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Stainless steel and its properties

Views: 0     Author: Site Editor     Publish Time: 2023-05-19      Origin: Site

Stainless steel is an iron alloy that is resistant to rust and corrosion. It contains at least 11% chromium and may contain elements such as carbon and other non-metals for other desired properties.Stainless steel's corrosion resistance comes from chromium, which forms a passive film that protects the material and repairs itself in the presence of oxygen.Properties of the alloy, such as luster and corrosion resistance, are useful in many applications.Stainless steel can be rolled into sheet, plate, bar, wire and tube.These are used in cookware, tableware, surgical instruments, major appliances, vehicles, construction materials for large buildings, industrial equipment (eg paper mills, chemical plants, water treatment) and storage tanks and tankers for chemicals and food.

The biological cleaning ability of stainless steel is better than that of aluminum and copper, and it is comparable to that of glass.Its cleanability, strength, and corrosion resistance have led to the use of stainless steel in pharmaceutical and food processing plants.The different types of stainless steel are marked with an AISI three-digit number.The ISO 15510 standard lists the chemical composition of stainless steels specified in existing ISO, ASTM, EN, JIS and GB standards in a useful interchange.

Propertiesbraided stainless steel cable

Conductivity:

Like steel, stainless steel is a relatively poor conductor of electricity, having a significantly lower electrical conductivity than copper. In particular, the non-electrical contact resistance (ECR) of stainless steel is due to the dense protective oxide layer and limits its functionality as an electrical connector application.Copper alloys and nickel-plated connectors tend to exhibit lower ECR values and are the materials of choice for such applications. However, stainless steel connectors are used where ECRs impose lower design criteria and where corrosion resistance is required, such as in high temperature and oxidizing environments.

Melting point:

Like most alloys, the melting point of stainless steel is expressed as a range of temperatures rather than a single temperature.This temperature range is from 1,400 to 1,530 °C (2,550 to 2,790 °F; 1,670 to 1,800 K; 3,010 to 3,250 °R) depending on the specific consistency of the alloy in question.

Hardness:

Stainless steel is a highly durable metal known for its impressive hardness.This quality is mainly due to the presence of two key ingredients: chromium and nickel.Chromium forms an oxide layer on metal surfaces that protects the metal from corrosion and wear. At the same time, nickel helps to increase the strength and ductility of the metal, thereby increasing its overall hardness.Stainless steel can also be hardened by heat treatment processes such as annealing or quenching to further increase its hardness.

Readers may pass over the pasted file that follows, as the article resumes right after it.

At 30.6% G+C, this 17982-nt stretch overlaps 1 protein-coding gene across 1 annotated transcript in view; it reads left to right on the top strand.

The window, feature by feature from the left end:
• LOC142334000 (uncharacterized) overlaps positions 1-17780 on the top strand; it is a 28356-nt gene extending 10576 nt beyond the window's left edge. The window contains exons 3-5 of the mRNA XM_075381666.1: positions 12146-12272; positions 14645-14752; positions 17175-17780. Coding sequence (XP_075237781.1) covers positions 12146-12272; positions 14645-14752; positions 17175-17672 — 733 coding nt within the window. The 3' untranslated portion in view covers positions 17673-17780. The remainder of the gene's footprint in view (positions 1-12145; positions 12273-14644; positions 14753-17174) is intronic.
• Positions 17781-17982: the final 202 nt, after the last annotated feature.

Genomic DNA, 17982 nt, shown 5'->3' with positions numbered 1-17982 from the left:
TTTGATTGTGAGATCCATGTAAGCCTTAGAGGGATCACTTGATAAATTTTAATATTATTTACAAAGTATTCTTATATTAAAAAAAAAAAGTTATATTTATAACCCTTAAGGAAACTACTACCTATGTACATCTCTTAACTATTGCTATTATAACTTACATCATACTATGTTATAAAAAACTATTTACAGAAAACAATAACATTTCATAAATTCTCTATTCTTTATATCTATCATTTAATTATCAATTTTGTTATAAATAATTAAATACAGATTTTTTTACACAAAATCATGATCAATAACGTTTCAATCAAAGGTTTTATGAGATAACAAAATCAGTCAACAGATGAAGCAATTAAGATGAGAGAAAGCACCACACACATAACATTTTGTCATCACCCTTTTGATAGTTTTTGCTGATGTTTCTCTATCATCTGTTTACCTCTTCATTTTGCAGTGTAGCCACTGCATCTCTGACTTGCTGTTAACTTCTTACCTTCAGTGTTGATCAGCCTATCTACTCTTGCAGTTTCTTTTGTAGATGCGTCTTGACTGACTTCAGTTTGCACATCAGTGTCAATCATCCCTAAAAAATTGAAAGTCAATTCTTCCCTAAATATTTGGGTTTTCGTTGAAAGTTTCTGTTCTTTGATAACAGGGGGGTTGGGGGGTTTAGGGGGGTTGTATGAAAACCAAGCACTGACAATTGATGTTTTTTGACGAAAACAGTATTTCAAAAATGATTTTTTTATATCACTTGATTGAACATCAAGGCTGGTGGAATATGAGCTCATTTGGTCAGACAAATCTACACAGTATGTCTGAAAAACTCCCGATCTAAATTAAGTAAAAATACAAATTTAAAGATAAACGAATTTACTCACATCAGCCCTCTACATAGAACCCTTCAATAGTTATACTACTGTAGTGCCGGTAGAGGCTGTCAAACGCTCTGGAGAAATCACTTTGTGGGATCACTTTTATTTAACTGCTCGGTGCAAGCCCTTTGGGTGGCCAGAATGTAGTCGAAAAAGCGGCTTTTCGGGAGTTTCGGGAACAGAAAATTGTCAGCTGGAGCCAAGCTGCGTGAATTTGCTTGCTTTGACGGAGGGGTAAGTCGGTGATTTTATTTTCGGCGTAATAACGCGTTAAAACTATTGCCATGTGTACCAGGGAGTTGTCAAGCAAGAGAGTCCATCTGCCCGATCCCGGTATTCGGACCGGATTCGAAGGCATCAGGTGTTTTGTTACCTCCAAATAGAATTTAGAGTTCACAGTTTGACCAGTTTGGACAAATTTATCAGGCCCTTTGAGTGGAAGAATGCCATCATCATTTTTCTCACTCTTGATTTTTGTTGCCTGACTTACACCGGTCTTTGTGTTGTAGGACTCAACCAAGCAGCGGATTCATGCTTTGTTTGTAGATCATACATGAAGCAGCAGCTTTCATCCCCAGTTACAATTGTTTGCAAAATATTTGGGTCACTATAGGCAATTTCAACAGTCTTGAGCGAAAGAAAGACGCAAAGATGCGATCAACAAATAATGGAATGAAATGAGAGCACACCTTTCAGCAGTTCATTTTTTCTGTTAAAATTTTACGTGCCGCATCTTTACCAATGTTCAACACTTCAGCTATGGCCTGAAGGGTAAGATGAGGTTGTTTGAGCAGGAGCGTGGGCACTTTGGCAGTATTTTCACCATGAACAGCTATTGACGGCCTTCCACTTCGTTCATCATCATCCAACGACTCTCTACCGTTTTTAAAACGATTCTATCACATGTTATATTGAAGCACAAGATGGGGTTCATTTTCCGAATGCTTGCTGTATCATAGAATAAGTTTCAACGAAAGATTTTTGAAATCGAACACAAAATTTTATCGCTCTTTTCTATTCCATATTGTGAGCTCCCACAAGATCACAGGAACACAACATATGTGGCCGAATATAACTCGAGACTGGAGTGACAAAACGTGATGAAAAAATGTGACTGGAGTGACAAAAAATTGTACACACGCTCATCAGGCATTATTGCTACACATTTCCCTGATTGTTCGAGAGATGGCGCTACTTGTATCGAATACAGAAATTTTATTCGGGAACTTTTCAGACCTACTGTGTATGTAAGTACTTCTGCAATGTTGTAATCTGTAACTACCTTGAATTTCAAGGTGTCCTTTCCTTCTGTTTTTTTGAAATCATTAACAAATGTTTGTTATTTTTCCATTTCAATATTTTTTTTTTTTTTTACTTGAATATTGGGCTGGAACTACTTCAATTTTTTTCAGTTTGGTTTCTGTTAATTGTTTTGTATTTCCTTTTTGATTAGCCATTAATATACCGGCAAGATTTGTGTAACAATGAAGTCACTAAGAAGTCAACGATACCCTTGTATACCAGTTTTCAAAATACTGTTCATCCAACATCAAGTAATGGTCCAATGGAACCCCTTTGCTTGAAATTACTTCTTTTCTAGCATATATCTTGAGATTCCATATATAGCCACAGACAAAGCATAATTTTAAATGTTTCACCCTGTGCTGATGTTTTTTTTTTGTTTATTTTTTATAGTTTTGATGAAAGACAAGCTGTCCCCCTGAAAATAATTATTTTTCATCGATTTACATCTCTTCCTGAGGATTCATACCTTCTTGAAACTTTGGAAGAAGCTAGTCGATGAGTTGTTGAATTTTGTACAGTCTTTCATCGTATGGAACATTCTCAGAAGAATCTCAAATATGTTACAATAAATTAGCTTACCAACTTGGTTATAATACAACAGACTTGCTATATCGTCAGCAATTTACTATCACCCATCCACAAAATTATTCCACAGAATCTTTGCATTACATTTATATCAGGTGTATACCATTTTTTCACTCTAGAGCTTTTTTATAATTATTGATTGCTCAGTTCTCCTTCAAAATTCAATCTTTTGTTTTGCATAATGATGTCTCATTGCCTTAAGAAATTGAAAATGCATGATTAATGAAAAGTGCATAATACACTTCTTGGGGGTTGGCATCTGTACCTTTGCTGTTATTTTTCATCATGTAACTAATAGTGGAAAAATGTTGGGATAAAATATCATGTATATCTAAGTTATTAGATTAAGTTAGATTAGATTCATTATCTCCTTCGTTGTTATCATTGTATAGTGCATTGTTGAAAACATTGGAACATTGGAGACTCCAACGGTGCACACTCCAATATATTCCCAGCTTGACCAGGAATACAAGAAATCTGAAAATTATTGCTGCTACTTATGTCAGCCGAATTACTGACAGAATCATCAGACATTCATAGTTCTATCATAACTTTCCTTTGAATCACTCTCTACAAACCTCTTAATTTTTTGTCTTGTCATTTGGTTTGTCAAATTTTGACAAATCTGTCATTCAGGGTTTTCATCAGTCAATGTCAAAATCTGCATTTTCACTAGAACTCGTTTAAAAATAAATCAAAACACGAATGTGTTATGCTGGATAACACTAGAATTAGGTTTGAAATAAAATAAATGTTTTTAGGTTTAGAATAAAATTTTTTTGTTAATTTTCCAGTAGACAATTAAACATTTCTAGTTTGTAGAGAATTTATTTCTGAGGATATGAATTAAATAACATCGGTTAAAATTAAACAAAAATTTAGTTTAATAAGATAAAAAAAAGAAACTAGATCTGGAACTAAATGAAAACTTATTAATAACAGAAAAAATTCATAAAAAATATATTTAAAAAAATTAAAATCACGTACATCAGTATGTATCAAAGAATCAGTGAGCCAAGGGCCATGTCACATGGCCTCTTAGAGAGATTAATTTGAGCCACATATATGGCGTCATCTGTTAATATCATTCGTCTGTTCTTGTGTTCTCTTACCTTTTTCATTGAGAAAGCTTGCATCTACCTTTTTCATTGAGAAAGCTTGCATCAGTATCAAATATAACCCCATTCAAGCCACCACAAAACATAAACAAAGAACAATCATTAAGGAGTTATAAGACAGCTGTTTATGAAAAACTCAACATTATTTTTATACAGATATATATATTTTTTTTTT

Thermal Conduction:

The thermal conductivity of stainless steel depends on its composition and structure.Typically, stainless steel has a thermal conductivity in the range of 15 to 20 W/mK (watts per meter Kelvin).Therefore, it retains more energy to stabilize the surrounding temperature.

Magnetic:

Martensitic, duplex, and ferritic stainless steels are magnetic, while austenitic stainless steels are generally non-magnetic.Ferritic steel owes its magnetic properties to its body-centered cubic crystal structure, in which the iron atoms are arranged in a cube (one iron atom at each corner), with an additional iron atom in the center.This central iron atom determines the magnetic properties of ferritic steels. This arrangement also limits the amount of carbon the steel can absorb to around 0.025%.Grades with low coercivity have been developed for electronic valves used in household appliances and injection systems in internal combustion engines.Some applications require non-magnetic materials, such as magnetic resonance imaging.Austenitic stainless steels, which are normally nonmagnetic, can be made slightly magnetic by work hardening. Sometimes, if austenitic steel is bent or cut, magnetism can develop along the edges of the stainless steel as the crystal structure rearranges itself.


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